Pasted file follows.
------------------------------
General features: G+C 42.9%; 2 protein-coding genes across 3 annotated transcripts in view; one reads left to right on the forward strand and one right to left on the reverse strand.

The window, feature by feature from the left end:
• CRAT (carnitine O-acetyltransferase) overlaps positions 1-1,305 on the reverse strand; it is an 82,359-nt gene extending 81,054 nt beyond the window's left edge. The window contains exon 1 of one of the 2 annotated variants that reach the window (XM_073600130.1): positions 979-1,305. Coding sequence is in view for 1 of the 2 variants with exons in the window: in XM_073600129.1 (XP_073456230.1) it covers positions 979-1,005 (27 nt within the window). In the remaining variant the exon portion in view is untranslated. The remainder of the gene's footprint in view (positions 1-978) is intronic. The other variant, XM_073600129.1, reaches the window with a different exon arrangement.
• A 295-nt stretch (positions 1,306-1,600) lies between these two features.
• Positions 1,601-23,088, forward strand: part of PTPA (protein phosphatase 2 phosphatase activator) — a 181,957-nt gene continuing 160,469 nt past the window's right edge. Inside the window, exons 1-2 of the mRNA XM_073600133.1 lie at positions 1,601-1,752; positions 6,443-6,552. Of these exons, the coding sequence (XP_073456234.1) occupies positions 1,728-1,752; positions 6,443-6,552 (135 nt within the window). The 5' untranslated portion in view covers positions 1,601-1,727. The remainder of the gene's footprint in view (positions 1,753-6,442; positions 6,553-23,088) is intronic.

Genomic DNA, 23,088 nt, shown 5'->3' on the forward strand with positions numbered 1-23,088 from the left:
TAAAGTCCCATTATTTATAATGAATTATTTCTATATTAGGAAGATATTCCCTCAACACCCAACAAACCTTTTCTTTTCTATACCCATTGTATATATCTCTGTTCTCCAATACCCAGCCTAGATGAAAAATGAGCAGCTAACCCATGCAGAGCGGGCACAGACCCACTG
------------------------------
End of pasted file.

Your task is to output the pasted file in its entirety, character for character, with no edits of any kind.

General features: G+C 42.9%; 2 protein-coding genes across 3 annotated transcripts in view; one reads left to right on the forward strand and one right to left on the reverse strand.

The window, feature by feature from the left end:
• CRAT (carnitine O-acetyltransferase) overlaps positions 1-1,305 on the reverse strand; it is an 82,359-nt gene extending 81,054 nt beyond the window's left edge. The window contains exon 1 of one of the 2 annotated variants that reach the window (XM_073600130.1): positions 979-1,305. Coding sequence is in view for 1 of the 2 variants with exons in the window: in XM_073600129.1 (XP_073456230.1) it covers positions 979-1,005 (27 nt within the window). In the remaining variant the exon portion in view is untranslated. The remainder of the gene's footprint in view (positions 1-978) is intronic. The other variant, XM_073600129.1, reaches the window with a different exon arrangement.
• A 295-nt stretch (positions 1,306-1,600) lies between these two features.
• Positions 1,601-23,088, forward strand: part of PTPA (protein phosphatase 2 phosphatase activator) — a 181,957-nt gene continuing 160,469 nt past the window's right edge. Inside the window, exons 1-2 of the mRNA XM_073600133.1 lie at positions 1,601-1,752; positions 6,443-6,552. Of these exons, the coding sequence (XP_073456234.1) occupies positions 1,728-1,752; positions 6,443-6,552 (135 nt within the window). The 5' untranslated portion in view covers positions 1,601-1,727. The remainder of the gene's footprint in view (positions 1,753-6,442; positions 6,553-23,088) is intronic.

Genomic DNA, 23,088 nt, shown 5'->3' on the forward strand with positions numbered 1-23,088 from the left:
TAAAGTCCCATTATTTATAATGAATTATTTCTATATTAGGAAGATATTCCCTCAACACCCAACAAACCTTTTCTTTTCTATACCCATTGTATATATCTCTGTTCTCCAATACCCAGCCTAGATGAAAAATGAGCAGCTAACCCATGCAGAGCGGGCACAGACCCACTG